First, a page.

Biography of William Alfred Fowler
William Alfred Fowler – American nuclear physicist.
Name: William Alfred “Willy” Fowler
Date of Birth: August 9, 1911
Place of Birth: Pittsburgh, Pennsylvania, United States
Date of Death: March 14, 1995 (aged 83)
Place of Death: Pasadena, California, United States
Father: John Macleod Fowler
Mother: Jenni Summers Watson Fowler
Spouse/Ex: Adriane Foy Olmsted (m. 1940)
Children: Mary and Martha
An American nuclear astrophysicist who, with Subrahmanyan Chandrasekhar, won the Nobel Prize for Physics in 1983 for his role in formulating a widely accepted theory of element generation, was born on August 9, 1911, in Pittsburgh, Pennsylvania, U.S. and the eldest of John and Jennie Watson Fowler’s three children. He is known for his theoretical and experimental research into nuclear reactions within stars and the energy elements produced in the process. He is best known for his explanation of how chemical elements are built up (from heavier to lighter) within stars as they evolve. He developed these ideas (published 1957) while working with three British astronomers: Fred Hoyle, and Geoffrey and Margaret Burbidge.
Fowler won the Nobel Prize for his theoretical and experimental studies of the nuclear reactions of importance in the formation of the chemical elements in the universe. He was born in Pittsburgh, Pennsylvania but grew up in Lima, Ohio after his father moved to the latter city after being transferred. Right from his time at high school, he displayed an aptitude for the sciences and engineering. He took admission at the Ohio State University with the intention to study ceramic engineering but his growing interest in physics made him change his mind and he graduated in engineering physics. Subsequently, he studied at the elite California Institute of Technology, from where he was awarded his Ph.D. and was associated with the Institute for the major part of his academic career. He served as an assistant professor and then as a full professor at the California Institute of Technology and also served the army in a non-military role during the Second World War.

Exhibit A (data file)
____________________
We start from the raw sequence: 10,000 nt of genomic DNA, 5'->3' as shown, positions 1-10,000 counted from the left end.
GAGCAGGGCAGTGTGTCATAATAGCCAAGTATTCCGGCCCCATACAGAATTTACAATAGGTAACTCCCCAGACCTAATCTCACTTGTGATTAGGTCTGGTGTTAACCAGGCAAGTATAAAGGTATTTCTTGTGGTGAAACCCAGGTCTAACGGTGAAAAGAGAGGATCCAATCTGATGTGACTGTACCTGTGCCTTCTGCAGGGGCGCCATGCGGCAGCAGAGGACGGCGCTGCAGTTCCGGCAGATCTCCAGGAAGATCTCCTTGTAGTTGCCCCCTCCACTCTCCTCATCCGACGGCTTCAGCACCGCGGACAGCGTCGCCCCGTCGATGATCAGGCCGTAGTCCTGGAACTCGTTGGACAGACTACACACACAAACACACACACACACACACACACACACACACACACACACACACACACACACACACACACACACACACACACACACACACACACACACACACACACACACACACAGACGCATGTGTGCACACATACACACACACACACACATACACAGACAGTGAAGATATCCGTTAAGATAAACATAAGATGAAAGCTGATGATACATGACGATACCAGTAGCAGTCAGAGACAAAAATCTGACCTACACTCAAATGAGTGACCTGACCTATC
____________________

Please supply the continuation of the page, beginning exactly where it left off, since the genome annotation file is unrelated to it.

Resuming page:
Childhood, Family and Educational Life
William Fowler, in full William Alfred Fowler, was born in Pittsburgh in Pennsylvania, the United States on 9 August 1911, to John Macleod Fowler and his wife Jenni Summers Watson Fowler. His father was employed in the capacity of an accountant. William had a younger brother and a younger sister. He grew up in the city of Lima in Ohio since the family had moved following his father’s transfer. Initially, he studied at the Horace Mann Grade School and later on went on to graduate from Lima Central High School in 1929. In school, he showed an early interest in the sciences and engineering.
While in high school, Fowler won a prize for an essay on the production of cement. Upon graduation in 1929 he selected ceramic engineering as a course of study when he matriculated that fall at Ohio State University in Columbus. As a sophomore, he switched his academic focus to engineering physics. During the summer he worked as a recreation director at his boyhood elementary school in Lima, while during the academic year he waited on tables, washed dishes, and fired furnaces at a university sorority. On weekends, he cut and sold ham and cheese in an outdoor stall in a Columbus market.